Through red valleys
From the Petrified Forest National Park we drive north into the Navajo Nation and are shocked. In the largest Indian reservation of the USA we are confronted with conditions, as we would have expected them only in Mexico. Everywhere there is unimaginably much rubbish, stray dogs running around, dead dogs lying on the roadsides, cows and horses running freely through villages and cities (it smells accordingly) and many people have an alcohol problem. The semi-autonomous Navajo nation is struggling with great poverty.
We visit the Canyon de Chelly (Why were we there again?). That was the first and last time ... so much has to be said!) and then we drive on to the Four Corners. For 5 USD per person we are granted entry to the monument, where you can stand on four states of the USA at the same time. Utah, Colorado, New Mexico and Arizona meet at one point and form the only four-country corner of America.
The next morning we stand very early in the Visitor Center of the Mesa Verde National Park and want to make a tour to one of the rock houses carved into the stone by pre-Columbian Anasazi Indian tribes. "There are no tours available anymore, the cliff dwellings are closed for season", but I get a disappointing answer from the ranger to my question.
But the streets are still open and so we drive several loops through the park and pass the different dwellings. The architectural masterpieces are called "Spruce Tree House", "Sun Temple" or "Cliff Palace". The latter is the largest cliff house in North America and was built between 1190 and 1260 A.D., but already abandoned around the year 1300.
One day later we are standing at the entrance to Monument Valley. The entrance fee is 20 dollars, if you want to see the famous table mountains not only from the far away side of the 163. We swallow. Look at us. And superior. Quite steep what the Navajo demand for the visit of "their" Monument Valley. Especially if you consider that with the America the beautiful Pass you can visit ALL national parks of the USA for 80 USD during one year. We're talking about rock formations that stand there. By nature. But what do you want to do? Annoy, pay and get in. Or don't annoy, pay and clean. So the latter. A little later we drive the Loopdrive between the different rocks on a road in extremely bad condition. If you don't pay attention for a minute, everything in the back of the car is rearranged. One wonders where all the money of all the tourists flows to.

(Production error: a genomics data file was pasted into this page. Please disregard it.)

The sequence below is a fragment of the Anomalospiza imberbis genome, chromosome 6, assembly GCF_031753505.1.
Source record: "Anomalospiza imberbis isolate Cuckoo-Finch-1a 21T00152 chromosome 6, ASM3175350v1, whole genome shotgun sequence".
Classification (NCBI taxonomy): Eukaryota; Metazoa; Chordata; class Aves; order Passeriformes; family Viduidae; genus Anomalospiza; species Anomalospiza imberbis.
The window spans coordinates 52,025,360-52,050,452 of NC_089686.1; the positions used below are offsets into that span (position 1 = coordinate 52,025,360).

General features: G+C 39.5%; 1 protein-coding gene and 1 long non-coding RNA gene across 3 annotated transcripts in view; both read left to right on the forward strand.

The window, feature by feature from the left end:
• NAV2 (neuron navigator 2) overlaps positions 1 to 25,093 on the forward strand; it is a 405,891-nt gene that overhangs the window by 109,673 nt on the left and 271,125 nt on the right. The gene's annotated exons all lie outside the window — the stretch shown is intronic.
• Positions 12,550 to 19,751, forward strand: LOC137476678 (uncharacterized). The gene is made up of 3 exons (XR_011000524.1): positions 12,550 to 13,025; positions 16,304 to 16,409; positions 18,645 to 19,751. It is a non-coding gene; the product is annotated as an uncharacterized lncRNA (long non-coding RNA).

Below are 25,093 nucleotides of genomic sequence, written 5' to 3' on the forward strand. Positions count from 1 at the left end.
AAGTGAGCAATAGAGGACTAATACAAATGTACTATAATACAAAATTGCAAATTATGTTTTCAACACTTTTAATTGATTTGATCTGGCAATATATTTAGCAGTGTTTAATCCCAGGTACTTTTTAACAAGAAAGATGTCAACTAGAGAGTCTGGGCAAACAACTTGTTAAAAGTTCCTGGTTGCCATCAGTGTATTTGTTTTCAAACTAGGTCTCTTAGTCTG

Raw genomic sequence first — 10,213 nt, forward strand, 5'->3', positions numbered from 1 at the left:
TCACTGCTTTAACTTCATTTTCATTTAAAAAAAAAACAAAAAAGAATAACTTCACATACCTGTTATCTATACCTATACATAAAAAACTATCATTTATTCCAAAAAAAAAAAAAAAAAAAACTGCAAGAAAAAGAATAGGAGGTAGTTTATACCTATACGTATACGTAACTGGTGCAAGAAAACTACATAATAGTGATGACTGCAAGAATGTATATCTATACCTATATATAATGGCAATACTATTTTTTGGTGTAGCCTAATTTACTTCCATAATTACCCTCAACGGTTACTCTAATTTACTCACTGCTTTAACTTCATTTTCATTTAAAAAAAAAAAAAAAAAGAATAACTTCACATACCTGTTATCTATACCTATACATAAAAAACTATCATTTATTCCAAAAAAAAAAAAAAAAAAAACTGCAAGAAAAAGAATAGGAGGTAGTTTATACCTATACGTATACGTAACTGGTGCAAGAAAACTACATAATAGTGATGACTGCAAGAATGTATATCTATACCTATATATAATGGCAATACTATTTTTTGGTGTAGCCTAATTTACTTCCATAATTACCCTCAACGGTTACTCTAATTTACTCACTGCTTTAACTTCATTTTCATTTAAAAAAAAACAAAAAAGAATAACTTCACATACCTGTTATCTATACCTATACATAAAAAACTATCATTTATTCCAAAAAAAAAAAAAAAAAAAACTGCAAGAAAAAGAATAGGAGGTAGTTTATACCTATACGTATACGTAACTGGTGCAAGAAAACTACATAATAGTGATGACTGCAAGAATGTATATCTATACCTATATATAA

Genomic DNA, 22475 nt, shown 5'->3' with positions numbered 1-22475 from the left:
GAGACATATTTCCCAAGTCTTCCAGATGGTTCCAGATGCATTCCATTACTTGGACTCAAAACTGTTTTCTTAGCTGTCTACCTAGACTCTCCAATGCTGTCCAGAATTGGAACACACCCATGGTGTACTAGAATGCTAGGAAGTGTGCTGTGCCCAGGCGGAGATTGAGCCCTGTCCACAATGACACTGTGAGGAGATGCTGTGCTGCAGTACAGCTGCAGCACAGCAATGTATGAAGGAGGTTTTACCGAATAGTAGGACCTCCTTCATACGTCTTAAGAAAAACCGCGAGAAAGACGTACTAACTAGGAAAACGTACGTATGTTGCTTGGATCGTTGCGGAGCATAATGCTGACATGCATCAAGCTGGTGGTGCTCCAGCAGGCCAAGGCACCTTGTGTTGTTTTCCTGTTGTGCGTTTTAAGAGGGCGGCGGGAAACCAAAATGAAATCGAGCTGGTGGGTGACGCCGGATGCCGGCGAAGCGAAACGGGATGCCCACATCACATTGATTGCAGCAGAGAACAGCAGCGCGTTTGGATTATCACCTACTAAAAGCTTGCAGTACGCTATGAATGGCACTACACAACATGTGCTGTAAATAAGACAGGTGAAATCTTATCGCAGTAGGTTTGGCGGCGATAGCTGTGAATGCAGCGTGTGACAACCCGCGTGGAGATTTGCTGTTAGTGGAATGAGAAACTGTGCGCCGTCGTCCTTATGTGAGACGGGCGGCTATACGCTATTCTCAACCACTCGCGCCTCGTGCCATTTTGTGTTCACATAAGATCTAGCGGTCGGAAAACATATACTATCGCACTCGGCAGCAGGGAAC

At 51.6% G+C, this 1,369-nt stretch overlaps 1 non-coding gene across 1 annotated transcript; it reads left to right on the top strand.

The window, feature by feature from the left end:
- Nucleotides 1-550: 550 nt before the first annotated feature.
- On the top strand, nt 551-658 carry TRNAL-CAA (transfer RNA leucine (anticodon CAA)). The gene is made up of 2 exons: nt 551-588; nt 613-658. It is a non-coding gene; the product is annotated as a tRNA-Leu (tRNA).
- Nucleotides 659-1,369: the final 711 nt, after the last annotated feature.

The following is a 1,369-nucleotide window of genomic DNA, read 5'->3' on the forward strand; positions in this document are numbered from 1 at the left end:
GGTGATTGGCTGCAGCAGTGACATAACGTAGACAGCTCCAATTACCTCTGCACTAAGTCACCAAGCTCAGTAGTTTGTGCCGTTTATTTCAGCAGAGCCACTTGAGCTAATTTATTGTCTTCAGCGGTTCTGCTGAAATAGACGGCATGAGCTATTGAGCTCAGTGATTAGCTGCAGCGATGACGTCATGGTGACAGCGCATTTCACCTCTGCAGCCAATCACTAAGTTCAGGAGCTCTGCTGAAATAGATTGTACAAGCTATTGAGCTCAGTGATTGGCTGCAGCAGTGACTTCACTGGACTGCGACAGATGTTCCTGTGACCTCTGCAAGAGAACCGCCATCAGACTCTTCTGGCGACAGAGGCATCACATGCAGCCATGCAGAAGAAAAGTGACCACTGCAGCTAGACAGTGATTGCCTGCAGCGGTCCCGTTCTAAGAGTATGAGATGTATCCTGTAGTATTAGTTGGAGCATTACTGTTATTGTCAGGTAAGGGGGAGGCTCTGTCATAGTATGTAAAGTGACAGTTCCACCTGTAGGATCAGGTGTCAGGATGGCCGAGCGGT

We have chosen the Muley Point as our overnight place this evening. First we drive up the steep and windy Moki Dugway and then have a breathtaking view of Monument Valley from above.
The next highlight is waiting for us again downstairs! We drive through the Valley of the Gods and can't get out of our amazement. We are suddenly surrounded by high bizarre rocks and drive through a Mars landscape (at least that's how I imagine Mars 😊). The landscape is characterized by red earth, sand and dryness.
Before more red rock formations await us in the Arches and Canyonlands National Parks, we make a detour to the Natural Bridges National Monument, Utah's first NM. Main attraction are three natural bridges, which can be approached on a short loop through the park and admired from a vantage point. One could also see all the bridges from close up, if one accepts an extended hiking tour. But as an icy wind is blowing, we only decide to walk to the "Owachomo Bridge". In contrast to "Arches", "Bridges" are always created by water, which washes out a rock bit by bit, finally creates a breakthrough and only leaves the "bridge" standing.
Our next adventure takes place in Moab on a notorious off-road track. We will report about it, if we will survive this action safely ...